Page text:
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Tuesday, October 4

Alice in Chains

The Wiltern

3790 Wilshire Bl., Los Angeles, CA 90010

7:00pm

Alice in Chains is an American rock band formed in Seattle, Washington, in 1987 by guitarist and songwriter Jerry Cantrell and original lead vocalist Layne Staley. The initial lineup was rounded out by drummer Sean Kinney and bassist Mike Starr, who was replaced in 1993 by Mike Inez.
Although widely associated with grunge music, the band's sound incorporates heavy metal elements. Since its formation, Alice in Chains has released five studio albums, three EPs, two live albums, four compilations, and two DVDs. The band is known for its distinctive vocal style, which often included the harmonized vocals of Staley and Cantrell (and later William DuVall).

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Piano Spheres: Aron Kallay

REDCAT

631 W 2nd Street, Los Angeles, CA 90012

8:30pm

Aron Kallay explores the tension and uncertainty of the presidential election with classical music for piano, synthesizer, and retuned-keyboard. Composers Ian Dicke and Grammy winner Laura Karpman further comment on the lunacy of our time with two newly commissioned works: Counterpundit (Dicke) and Shrill (Karpman). Grammy nominated pianist Aron Kallay has performed throughout the United States and abroad and is a fixture on the Los Angeles new-music scene.

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Wednesday, October 5

BANKS album signing

Amoeba Hollywood

6400 Sunset Blvd, Los Angeles, 90028

5:00pm

BANKS' new album, The Altar, comes out September 30th on Harvest Records - on CD, LP and Amoeba Exclusive Translucent Red Vinyl versions. Purchase your copy beginning 9/30 at Amoeba Hollywood to attend this special signing event. Free poster with purchase, while they last!

“This is me looking in the mirror and being present in the moment,” she says. “Not being scared of change, and not being scared of my own strength and my own power.”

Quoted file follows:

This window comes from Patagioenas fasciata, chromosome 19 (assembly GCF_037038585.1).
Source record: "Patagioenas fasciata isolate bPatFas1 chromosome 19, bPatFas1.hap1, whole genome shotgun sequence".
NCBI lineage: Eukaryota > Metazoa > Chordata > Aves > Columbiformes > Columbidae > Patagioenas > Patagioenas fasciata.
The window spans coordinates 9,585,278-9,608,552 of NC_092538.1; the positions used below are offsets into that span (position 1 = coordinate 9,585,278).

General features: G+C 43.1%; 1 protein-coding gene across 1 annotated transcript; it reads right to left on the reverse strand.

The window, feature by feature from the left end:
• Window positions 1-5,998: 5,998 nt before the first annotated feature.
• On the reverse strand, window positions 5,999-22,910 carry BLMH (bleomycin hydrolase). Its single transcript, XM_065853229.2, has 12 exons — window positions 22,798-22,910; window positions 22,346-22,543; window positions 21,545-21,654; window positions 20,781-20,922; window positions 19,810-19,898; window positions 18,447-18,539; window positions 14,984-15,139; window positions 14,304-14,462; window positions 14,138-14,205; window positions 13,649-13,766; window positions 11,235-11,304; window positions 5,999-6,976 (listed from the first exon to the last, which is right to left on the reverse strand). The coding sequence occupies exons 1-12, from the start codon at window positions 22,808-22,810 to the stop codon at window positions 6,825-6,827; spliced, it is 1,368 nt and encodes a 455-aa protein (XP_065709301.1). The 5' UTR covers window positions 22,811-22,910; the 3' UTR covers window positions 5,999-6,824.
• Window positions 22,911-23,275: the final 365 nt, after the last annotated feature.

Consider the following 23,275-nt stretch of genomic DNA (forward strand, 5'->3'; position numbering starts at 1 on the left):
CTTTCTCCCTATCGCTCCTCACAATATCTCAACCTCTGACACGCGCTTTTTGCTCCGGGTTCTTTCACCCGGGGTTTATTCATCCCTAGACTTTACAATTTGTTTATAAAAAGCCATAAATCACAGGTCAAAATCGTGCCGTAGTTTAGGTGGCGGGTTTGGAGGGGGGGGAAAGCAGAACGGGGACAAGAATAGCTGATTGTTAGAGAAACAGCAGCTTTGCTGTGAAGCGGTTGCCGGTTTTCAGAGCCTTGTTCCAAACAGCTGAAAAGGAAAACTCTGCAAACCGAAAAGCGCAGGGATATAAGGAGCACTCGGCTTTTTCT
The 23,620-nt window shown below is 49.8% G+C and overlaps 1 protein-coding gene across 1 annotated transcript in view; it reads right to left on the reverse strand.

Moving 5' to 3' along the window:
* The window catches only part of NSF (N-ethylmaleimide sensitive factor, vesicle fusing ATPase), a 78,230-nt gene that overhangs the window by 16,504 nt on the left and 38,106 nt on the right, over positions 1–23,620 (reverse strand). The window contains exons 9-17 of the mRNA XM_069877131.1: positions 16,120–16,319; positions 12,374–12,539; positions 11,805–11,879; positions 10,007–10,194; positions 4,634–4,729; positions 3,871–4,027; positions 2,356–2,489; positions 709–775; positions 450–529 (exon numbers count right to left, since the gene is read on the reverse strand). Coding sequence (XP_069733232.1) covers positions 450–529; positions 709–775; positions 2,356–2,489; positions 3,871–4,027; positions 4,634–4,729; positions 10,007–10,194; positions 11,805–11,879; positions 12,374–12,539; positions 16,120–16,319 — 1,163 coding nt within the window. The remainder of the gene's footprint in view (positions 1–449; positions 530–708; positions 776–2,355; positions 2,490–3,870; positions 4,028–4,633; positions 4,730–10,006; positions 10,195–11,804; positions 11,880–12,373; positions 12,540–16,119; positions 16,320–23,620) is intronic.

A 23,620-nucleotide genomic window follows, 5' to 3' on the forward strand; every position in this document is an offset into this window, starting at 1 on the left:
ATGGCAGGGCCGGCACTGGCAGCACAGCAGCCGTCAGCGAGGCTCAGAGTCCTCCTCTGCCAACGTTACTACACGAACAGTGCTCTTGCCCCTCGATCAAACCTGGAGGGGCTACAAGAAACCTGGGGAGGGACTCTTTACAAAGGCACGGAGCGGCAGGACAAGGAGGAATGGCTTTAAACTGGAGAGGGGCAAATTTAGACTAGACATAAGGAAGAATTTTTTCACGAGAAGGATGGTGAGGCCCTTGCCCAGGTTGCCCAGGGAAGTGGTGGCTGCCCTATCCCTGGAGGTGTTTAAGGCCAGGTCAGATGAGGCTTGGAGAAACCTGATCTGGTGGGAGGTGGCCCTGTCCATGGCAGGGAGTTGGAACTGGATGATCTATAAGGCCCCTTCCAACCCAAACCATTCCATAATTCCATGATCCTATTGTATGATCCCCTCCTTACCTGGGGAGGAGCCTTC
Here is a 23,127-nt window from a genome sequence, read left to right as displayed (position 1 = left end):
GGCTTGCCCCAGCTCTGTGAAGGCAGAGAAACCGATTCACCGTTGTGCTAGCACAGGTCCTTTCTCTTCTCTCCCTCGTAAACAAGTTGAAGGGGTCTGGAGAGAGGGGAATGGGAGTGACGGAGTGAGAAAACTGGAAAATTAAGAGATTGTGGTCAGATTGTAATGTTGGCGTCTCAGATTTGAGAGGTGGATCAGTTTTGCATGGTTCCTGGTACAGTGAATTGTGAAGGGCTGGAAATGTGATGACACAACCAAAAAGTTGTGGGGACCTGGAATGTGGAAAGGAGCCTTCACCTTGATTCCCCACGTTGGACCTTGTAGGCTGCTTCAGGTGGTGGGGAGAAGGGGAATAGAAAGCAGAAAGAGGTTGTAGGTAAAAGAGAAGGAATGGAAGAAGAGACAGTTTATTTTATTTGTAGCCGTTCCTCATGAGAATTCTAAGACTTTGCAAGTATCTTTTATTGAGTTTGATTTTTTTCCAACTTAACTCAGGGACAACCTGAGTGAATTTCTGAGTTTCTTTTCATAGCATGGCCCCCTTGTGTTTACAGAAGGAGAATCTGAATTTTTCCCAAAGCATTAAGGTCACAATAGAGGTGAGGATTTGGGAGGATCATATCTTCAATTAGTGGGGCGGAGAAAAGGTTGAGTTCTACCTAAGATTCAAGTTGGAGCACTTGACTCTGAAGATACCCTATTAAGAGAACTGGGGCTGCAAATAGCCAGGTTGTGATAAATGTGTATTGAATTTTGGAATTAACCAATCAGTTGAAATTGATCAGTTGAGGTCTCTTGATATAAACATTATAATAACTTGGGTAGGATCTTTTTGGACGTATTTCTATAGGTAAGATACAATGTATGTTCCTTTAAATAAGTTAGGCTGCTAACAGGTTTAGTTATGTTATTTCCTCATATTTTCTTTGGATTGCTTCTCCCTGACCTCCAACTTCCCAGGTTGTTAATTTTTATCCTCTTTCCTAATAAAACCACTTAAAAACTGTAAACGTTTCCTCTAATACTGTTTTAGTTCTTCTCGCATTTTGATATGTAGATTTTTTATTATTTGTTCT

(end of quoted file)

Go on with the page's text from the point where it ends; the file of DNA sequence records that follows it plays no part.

When BANKS broke out with 2014’s Goddess, she became the world’s most blogged about artist, with a voice compared to the likes of Fiona Apple, Erykah Badu and Lauryn Hill, and a sound that took alt-pop and R&B to electrifying new places. With every song written and controlled creatively by BANKS, The Altar pushes those edges even further, and pulls no punches. It’s an inspiring confrontation of complicated love, pain, and self-doubt.

“I pushed myself. I pushed my boundaries. I found my own strengths while making this album,” she says. “I found that when I needed a shoulder to lean on, I could be that shoulder for myself.”

The album opens with “Gemini Feed” a song that swells with core-shaking beats, and her stirring voice turns resolute: “Open up your eyes.”

Nowhere is BANKS’ fearless self-confrontation more evident than in “Fuck With Myself,” which Zane Lowe premiered in July as a Beats 1 “World Record.” “I fuck with myself more than anybody else,” sings BANKS, cutting through propulsive beats and ominous grooves. In the powerful, jarring video she dances and struggles with contortionists wearing her image--it’s hard to watch, but it has to be faced. “In the video I'm looking in a mirror, because it's like looking at myself with open eyes. My hair is not in my face anymore. I feel less scared to be seen.”

On the haunting, slow-burning “Mind Games,” she challenges us to do just that: “Do I ever have to notice? I’ve been standing here and I don't know why. Did you ever even see me try? Do you see me now? Do you see me now? Do you see me now?”

Other songs on the album like “Mother Earth” are fearless in their vulnerability--led by strings and acoustic guitar, BANKS sings “Follow me to my bed, cause every time you fall I'll be holding your head up. And when will you get tired of feeling bad? And every time you fall, follow me.”

“I wrote that song when I was feeling sickened by this weight that society puts on women,” she says. “It tries to make them want to be as small as possible and take up as little space as possible. Be as perfect and wrapped up in a bow as possible. My sister just gave birth to a baby girl and I just I felt really sad and scared for her because I didn't want her to feel how I have felt.”

The album, which features collaborations with producers and writers including Tim Anderson, SOHN, DJ Dahi, and Jenna Andrews, was driven by BANKS’ deep, insistent need for raw expression and solace.

“Once I was ready to write again it really just poured out of me,” she says. “It was just like my body needed it so bad. I think I was probably chomping at the bit to put everything that I had gone through on paper. I went through a depression while I was creating, and it came out in my music in the best way--not in a sad way, but all of this deep-seated stuff that was weighing on my mind.”

And the album’s title, The Altar, honors the spiritual experience of that creation.

“Sometimes it feels like the inspirations for my songs come from somewhere else, where I’m not even thinking, they just come out,” says BANKS. “My music and my songs, they feel like my religion, and the altar is the holiest place there is.”

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